Peter Jackson’s New Film on World War I Features Incredible Digitally-Restored Footage From the Front Lines: Get a Glimpse

Per­haps one of the most crim­i­nal­ly over­looked voic­es from World War I, Siegfried Sas­soon, was, in his time, enor­mous­ly pop­u­lar with the British read­ing pub­lic. His war poems, as Mar­garet B. McDow­ell writes in the Dic­tio­nary of Lit­er­ary Biog­ra­phy, are “harsh­ly real­is­tic laments or satires” that detail the gris­ly hor­rors of trench war­fare with unspar­ing­ly vivid images and com­men­tary. In lieu of the mass medi­um of tele­vi­sion, and with film still emerg­ing from its infan­cy, poets like Sas­soon and Wil­fred Owen served an impor­tant func­tion not only as artists but as mov­ing, first­hand doc­u­men­tar­i­ans of the war’s phys­i­cal and emo­tion­al rav­ages.

It is unfor­tu­nate that poet­ry no longer serves this pub­lic func­tion. These days, video threat­ens to eclipse even jour­nal­is­tic writ­ing as a pri­ma­ry means of com­mu­ni­ca­tion, a devel­op­ment made espe­cial­ly trou­bling by how eas­i­ly dig­i­tal video can be faked or manip­u­lat­ed by the same tech­nolo­gies used to pro­duce block­buster Hol­ly­wood spec­ta­cles and video games. But a fas­ci­nat­ing new use of that tech­nol­o­gy, Peter Jack­son shows us above, will also soon bring the grainy, indis­tinct film of the past into new life, giv­ing footage of WWI the kind of star­tling imme­di­a­cy still con­veyed by Sassoon’s poet­ry.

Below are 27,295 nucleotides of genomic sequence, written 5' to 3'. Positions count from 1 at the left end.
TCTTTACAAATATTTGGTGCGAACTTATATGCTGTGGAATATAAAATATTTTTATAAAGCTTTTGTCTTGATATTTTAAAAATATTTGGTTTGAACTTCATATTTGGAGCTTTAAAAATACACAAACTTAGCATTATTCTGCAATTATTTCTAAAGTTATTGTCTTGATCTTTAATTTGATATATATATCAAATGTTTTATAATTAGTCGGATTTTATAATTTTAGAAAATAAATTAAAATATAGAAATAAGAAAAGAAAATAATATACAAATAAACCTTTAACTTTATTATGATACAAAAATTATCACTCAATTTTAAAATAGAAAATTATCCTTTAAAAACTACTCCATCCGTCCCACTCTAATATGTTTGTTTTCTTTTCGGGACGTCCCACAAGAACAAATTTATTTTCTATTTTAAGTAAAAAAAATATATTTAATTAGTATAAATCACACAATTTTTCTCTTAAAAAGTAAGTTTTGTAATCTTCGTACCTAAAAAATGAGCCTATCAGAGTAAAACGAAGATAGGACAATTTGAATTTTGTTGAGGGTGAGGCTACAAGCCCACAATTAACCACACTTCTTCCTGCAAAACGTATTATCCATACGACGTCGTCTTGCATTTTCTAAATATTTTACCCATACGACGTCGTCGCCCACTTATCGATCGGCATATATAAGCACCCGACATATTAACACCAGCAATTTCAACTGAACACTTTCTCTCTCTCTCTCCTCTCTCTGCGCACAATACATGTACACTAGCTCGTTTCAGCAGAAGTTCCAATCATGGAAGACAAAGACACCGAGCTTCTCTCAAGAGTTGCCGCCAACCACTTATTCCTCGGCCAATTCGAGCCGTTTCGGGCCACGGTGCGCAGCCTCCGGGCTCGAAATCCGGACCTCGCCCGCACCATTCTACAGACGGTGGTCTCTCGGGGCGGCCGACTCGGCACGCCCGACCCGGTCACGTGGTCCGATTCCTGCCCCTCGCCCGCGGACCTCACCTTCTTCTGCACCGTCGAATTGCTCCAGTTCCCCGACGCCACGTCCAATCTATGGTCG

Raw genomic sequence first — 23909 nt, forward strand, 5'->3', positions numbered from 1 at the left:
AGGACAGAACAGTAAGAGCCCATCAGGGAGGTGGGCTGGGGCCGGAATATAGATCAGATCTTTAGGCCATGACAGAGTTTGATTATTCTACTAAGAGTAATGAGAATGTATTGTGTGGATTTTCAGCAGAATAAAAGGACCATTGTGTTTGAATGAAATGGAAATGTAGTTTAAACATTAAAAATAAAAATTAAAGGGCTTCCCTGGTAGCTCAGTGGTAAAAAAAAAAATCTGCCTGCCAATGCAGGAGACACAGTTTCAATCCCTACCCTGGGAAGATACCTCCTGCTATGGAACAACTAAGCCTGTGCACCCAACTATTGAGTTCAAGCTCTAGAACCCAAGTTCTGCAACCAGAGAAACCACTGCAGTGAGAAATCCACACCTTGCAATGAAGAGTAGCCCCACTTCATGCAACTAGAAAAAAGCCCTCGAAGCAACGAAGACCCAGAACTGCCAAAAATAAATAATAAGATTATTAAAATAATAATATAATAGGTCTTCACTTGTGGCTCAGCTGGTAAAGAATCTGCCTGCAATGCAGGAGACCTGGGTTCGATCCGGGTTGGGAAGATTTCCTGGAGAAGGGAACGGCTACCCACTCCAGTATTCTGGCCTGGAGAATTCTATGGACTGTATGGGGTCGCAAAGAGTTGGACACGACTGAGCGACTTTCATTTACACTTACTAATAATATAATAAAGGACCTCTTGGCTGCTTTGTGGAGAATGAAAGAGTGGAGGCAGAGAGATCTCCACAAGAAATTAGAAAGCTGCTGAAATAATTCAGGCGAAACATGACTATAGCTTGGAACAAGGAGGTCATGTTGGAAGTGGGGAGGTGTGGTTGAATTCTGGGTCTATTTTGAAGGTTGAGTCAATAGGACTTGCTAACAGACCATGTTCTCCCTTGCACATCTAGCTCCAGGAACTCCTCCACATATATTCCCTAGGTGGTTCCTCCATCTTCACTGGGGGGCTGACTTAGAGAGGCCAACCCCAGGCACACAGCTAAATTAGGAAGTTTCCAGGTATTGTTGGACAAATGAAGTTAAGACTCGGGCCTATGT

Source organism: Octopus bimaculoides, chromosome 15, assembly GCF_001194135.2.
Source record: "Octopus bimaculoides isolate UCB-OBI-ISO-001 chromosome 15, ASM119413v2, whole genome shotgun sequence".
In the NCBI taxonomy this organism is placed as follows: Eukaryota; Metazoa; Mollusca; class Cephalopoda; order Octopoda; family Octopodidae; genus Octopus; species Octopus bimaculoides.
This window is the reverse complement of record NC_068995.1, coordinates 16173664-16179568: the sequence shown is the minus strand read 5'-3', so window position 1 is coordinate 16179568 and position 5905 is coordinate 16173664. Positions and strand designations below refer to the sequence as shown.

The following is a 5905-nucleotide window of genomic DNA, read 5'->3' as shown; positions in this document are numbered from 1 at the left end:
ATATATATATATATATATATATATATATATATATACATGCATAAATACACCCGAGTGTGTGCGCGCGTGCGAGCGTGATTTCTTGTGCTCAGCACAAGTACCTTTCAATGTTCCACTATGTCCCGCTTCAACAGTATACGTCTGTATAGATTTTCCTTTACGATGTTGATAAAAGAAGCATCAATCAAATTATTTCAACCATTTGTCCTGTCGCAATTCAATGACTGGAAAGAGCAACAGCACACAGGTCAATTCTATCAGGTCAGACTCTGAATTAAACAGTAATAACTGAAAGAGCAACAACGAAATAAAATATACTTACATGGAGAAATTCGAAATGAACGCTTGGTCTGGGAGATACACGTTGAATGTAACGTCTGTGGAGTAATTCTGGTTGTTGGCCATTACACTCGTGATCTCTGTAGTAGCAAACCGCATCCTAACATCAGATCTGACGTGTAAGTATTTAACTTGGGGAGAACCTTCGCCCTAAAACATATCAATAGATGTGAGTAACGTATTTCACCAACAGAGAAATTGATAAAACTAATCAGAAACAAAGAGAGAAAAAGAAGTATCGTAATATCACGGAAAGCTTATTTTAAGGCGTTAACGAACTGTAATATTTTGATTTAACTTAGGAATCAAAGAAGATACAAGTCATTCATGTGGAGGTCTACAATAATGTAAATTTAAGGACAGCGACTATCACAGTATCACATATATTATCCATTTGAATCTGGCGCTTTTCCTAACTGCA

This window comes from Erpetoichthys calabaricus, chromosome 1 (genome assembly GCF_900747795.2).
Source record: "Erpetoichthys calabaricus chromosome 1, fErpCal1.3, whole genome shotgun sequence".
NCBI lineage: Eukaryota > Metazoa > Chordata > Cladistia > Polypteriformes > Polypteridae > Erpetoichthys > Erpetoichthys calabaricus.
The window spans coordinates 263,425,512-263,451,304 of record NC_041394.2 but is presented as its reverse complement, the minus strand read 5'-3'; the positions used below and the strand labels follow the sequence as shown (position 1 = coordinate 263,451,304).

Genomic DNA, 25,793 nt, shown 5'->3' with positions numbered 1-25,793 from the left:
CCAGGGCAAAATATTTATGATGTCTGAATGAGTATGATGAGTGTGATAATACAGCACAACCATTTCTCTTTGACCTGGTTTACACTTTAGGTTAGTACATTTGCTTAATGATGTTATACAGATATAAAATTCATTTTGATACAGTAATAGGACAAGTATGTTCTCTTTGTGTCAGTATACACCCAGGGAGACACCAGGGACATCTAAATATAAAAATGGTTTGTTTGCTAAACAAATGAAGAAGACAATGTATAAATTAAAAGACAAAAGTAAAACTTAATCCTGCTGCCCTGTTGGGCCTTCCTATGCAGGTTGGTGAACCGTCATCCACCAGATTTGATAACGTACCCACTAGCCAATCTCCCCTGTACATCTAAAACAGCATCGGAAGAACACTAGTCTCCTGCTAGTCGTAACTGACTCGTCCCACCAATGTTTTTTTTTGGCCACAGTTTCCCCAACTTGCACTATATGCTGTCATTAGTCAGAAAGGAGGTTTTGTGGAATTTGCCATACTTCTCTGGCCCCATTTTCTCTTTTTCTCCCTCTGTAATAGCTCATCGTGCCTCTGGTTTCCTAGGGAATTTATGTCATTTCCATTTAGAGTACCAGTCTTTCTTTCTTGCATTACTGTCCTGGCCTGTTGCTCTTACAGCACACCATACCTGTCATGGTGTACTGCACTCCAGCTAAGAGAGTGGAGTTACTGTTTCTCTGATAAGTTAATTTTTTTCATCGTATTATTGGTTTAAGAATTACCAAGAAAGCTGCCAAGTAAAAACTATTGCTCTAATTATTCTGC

Jack­son is cur­rent­ly at work on what he describes as “not the usu­al film that you would expect on the First World War,” and as part of that doc­u­men­tary work, he has dig­i­tal­ly enhanced footage from the peri­od, “incred­i­ble footage of which the faces of the men just jump out at you. It’s the faces, it’s the peo­ple that come to life in this film. It’s the human beings that were actu­al­ly there, that were thrust into this extra­or­di­nary sit­u­a­tion that defined their lives in many cas­es.” In addi­tion to restor­ing old film, Jack­son and his team have combed through about 600 hours of audio inter­views with WWI vet­er­ans, in order to fur­ther com­mu­ni­cate “the expe­ri­ence of what it was like to fight in this war” from the point of view of the peo­ple who fought it.

The project, com­mis­sioned by the Impe­r­i­al War Muse­ums, “will debut at the BFI Lon­don Film Fes­ti­val lat­er this year,” reports The Inde­pen­dent, “lat­er air­ing on BBC One. A copy of the film will also be giv­en to every sec­ondary school in the coun­try for the 2018 autumn term.” No word yet on where the film can be seen out­side the UK, but you can check the site for release details. In the mean­while, con­sid­er pick­ing up some of the work of Siegfried Sas­soon, whom crit­ic Peter Levi once described as “one of the few poets of his gen­er­a­tion we are real­ly unable to do with­out.”

Learn more about the war at the free course offer­ings below.

via Twist­ed Sifter

Relat­ed Con­tent:

The Great War and Mod­ern Phi­los­o­phy: A Free Online Course 

World War and Soci­ety in the 20th Cen­tu­ry: World War II (A Free Har­vard Course) 

The Bat­tle to Fin­ish a PhD: World War I Sol­dier Com­pletes His Dis­ser­ta­tion in the Trench­es (1916)

Josh Jones is a writer and musi­cian based in Durham, NC. Fol­low him at @jdmagness

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